Washington, D.C. – In a longstanding effort to reduce federal regulations that unnecessarily harm American families and small businesses, today Alaska Congressman Don Young supported House passage of two regulatory reforms bills: H.R. 1155, the Searching for and Cutting Regulations that are Unnecessarily Burdensome Act of 2015 (SCRUB Act) and H.R.712, the Sunshine for Regulatory Decrees and Settlements Act.
“We’ve seen a massive expansion of federal regulations in this country – 79,000 pages of new regulations in the federal register in 2015 alone,” said Congressman Don Young. “This out of control system of unchecked growth, amounting to $1.86 trillion annually, has caused our economy to suffer and eliminated numerous opportunities to lower costs, raise wages, and create new jobs for hardworking Americans. The SCRUB Act and the SUNSHINE Act are prime examples of good governance; common sense ideas to restore certainty to our system and eliminate outdated, obsolete and needlessly harmful regulations. Our federal agencies are known for their inefficiencies and backdoor rule making, and there’s no doubt that these two bills will improve our unmanageable regulatory system and save hardworking taxpayers millions of dollars each year.”
The SCRUB Act authorizes the creation of a new, bipartisan commission to review regulations in the Code of Federal Regulations and identify those that should be repealed in order to reduce unnecessary burdens. The bill would:
- Set a goal of at least a 15 percent reduction in costs with a minimal reduction in effectiveness.
- Prioritize review of regulations that are major rules, are more than 15 years old, impose paperwork burdens that can be reduced substantially without significantly diminishing effectiveness, impose disproportionately high costs on small businesses, or can be strengthened while reducing costs.
- Establish key factors to be considered – whether regulations are obsolete due to technological or market changes; have achieved their goals and can be repealed without target problems recurring; are ineffective; overlap, duplicate or conflict with other federal regulations or with state and local regulations; or, impose costs that are not justified by benefits produced for society within the United States.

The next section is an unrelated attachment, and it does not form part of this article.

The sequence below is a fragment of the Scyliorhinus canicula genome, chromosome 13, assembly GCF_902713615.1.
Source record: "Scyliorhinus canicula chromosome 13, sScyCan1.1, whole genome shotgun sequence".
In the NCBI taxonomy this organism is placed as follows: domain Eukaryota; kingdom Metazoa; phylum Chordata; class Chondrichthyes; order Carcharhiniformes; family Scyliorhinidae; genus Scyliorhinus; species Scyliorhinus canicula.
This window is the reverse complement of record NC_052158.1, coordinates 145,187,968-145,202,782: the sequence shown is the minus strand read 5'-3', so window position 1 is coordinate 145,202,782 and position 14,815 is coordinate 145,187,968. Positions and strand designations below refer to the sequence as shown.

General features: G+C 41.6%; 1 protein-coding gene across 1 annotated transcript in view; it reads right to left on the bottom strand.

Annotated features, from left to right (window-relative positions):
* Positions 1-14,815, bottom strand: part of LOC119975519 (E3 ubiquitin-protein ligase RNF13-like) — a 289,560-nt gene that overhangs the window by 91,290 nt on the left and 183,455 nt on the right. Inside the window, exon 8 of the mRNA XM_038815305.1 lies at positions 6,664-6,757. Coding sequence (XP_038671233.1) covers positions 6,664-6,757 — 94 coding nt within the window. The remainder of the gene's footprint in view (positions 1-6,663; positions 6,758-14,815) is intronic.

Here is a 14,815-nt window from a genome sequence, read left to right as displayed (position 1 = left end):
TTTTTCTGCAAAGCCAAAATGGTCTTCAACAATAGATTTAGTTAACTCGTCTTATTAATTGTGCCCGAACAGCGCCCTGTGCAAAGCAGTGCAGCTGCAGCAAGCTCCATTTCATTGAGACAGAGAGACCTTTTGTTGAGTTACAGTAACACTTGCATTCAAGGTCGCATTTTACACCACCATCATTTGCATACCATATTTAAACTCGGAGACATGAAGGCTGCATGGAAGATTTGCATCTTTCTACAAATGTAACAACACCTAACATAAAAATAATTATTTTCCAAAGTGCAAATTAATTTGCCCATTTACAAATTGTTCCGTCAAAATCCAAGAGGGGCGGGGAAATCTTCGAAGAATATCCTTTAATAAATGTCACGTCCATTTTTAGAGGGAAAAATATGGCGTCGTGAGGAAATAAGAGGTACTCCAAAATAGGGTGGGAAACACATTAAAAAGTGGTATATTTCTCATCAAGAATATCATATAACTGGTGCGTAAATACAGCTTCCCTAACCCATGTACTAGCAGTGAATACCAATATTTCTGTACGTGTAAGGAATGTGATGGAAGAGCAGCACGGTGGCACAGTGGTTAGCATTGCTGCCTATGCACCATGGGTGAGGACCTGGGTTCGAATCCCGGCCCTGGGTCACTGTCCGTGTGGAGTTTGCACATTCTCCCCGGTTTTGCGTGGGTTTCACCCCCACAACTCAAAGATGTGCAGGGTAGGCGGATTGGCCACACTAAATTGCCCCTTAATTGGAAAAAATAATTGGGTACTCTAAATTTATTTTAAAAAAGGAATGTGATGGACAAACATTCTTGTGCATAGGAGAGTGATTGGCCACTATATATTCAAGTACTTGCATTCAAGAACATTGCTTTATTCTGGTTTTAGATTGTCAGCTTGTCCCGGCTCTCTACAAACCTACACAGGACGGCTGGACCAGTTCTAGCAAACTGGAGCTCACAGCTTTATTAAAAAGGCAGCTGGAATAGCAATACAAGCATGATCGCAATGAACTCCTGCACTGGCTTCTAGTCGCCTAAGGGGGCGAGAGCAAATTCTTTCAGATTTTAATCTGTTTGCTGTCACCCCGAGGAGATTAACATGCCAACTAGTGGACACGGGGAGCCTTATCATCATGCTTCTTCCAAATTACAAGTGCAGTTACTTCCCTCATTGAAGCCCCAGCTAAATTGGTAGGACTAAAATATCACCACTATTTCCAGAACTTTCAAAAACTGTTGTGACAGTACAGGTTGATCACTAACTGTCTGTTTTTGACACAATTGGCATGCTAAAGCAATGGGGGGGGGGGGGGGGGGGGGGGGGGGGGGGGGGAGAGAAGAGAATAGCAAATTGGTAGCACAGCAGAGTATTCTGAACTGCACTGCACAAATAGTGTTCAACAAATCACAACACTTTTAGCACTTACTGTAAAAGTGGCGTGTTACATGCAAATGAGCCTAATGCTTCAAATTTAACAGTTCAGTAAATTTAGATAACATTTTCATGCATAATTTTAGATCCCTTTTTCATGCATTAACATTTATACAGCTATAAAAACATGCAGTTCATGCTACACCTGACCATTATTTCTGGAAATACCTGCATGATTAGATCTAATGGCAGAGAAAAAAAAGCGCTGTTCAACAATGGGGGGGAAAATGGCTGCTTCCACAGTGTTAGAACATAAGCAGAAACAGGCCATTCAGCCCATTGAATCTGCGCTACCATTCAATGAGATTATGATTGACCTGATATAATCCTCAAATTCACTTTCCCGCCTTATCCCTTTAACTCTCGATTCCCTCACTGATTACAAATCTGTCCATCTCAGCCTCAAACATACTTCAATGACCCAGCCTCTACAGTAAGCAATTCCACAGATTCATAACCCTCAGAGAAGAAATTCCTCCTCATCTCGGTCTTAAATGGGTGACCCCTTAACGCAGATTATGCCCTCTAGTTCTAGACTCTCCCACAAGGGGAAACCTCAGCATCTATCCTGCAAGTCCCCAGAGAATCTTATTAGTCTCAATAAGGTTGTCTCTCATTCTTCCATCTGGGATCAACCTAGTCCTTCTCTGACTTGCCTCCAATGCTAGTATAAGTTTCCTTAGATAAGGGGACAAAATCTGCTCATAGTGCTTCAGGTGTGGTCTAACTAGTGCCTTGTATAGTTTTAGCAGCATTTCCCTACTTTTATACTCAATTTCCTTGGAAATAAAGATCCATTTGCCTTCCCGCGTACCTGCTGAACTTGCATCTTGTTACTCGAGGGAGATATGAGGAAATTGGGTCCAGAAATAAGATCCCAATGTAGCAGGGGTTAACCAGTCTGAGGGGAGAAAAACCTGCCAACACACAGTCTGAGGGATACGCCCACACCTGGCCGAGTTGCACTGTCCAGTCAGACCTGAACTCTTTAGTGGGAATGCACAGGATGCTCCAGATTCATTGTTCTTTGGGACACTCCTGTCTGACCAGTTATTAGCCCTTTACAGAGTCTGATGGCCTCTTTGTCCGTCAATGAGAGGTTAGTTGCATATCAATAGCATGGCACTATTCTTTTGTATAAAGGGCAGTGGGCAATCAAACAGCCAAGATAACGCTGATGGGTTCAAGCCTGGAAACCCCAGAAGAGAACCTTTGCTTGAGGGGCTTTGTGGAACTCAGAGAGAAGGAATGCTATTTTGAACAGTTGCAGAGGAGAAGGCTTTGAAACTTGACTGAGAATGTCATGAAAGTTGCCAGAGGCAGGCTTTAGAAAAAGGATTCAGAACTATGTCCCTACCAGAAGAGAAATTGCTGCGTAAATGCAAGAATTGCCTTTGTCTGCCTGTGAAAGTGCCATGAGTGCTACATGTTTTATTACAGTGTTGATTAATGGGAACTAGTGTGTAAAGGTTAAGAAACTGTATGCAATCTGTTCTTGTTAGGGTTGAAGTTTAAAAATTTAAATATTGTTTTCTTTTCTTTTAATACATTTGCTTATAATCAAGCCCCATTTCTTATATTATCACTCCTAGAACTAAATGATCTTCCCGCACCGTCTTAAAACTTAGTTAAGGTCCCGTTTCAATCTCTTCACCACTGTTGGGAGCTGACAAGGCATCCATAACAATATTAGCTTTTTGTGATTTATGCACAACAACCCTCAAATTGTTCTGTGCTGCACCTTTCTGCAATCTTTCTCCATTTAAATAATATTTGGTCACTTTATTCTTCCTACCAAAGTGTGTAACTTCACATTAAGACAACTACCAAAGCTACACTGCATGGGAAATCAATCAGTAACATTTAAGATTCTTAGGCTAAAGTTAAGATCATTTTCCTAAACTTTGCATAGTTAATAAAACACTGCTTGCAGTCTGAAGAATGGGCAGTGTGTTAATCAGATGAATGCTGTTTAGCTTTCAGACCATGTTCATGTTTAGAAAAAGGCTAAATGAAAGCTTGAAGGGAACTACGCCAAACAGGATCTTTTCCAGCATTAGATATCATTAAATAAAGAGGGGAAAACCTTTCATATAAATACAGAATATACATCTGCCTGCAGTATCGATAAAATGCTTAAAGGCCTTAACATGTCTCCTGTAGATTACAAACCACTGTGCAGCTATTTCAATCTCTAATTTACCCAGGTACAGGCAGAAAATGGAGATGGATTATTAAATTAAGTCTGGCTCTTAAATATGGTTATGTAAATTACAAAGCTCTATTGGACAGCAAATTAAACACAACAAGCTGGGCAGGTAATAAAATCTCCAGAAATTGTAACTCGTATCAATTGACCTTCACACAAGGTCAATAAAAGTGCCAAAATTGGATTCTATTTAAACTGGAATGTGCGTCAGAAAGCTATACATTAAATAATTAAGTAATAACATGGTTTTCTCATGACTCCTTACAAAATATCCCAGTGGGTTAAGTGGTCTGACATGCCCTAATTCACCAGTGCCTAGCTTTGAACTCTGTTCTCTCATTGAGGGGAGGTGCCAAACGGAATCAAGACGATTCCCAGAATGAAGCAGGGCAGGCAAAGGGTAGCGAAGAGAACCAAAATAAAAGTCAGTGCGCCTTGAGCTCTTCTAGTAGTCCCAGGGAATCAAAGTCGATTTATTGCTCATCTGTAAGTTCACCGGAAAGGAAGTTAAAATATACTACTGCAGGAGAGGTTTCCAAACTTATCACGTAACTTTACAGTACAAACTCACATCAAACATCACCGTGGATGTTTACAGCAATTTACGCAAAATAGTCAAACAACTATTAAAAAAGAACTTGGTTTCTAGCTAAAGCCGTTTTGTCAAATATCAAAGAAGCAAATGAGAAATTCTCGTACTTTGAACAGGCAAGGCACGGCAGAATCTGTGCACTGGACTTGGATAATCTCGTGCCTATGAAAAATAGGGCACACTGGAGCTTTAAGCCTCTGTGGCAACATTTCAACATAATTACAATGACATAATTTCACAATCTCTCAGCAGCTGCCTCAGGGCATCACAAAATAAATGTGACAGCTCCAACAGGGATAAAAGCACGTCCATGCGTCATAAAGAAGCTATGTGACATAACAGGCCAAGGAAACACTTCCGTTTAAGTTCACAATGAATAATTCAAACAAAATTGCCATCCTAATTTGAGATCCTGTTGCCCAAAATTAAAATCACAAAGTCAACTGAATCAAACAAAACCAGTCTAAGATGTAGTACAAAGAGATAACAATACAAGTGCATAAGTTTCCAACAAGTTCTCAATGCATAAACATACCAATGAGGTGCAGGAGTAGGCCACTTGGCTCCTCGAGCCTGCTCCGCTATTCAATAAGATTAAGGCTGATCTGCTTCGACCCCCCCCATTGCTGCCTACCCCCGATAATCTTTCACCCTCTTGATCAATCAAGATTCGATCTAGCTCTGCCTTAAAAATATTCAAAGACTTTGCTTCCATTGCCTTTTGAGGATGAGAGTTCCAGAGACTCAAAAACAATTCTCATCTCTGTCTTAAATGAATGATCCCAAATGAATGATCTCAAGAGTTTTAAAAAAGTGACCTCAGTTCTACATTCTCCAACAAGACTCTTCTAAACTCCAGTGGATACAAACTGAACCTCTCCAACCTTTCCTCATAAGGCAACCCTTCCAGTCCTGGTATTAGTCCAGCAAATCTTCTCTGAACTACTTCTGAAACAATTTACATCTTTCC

- Require the Commission’s annual and final repeal recommendations to be presented to Congress for approval by joint resolutions. Once Congress approves the recommendations, repeal must take place.
- Authorize the Commission to recommend either immediate repeal or repeal through “cut-go” procedures that require agencies to offset the costs of new regulations by repealing Commission-identified regulations of equal or greater cost. This allows for immediate repeal in the most urgent cases and staggered repeals of other regulations to assure a smoother process for agencies and affected entities.
H.R. 712, the Sunshine for Regulations and Regulatory Decrees and Settlements Act, increases accountability and transparency in the federal regulatory process by providing increased scrutiny of sue-and settle rulemakings cases, an issue Congressman Young has highlighted for years (see Congressman Young’s op-ed on “sue and settle” tactics). The bill would also mandate increased reporting requirements for planned rulemaking and provide for simplified summaries of proposed rules. The bill would create:
- Greater transparency:
- Agencies must publish sue-and-settle notices of intent to sue, complaints, decrees, settlements, and attorneys' fee awards and report on them to Congress.
- Greater rights for regulated entities and the public:
- Agencies cannot propose sue-and-settle decrees and settlements to the courts until parties affected by the proposed regulations can intervene and participate in settlement negotiations and the proposed decrees and settlements are published for public notice and comment.
- Greater judicial scrutiny:
- Courts weighing proposed decrees and settlements must assure compliance with normal rulemaking procedures and account for agencies' competing mandatory duties not within the litigation.
- Greater accountability:
- The Attorney General must certify to the courts his or her approval of proposed decrees that convert discretionary authorities into mandatory duties.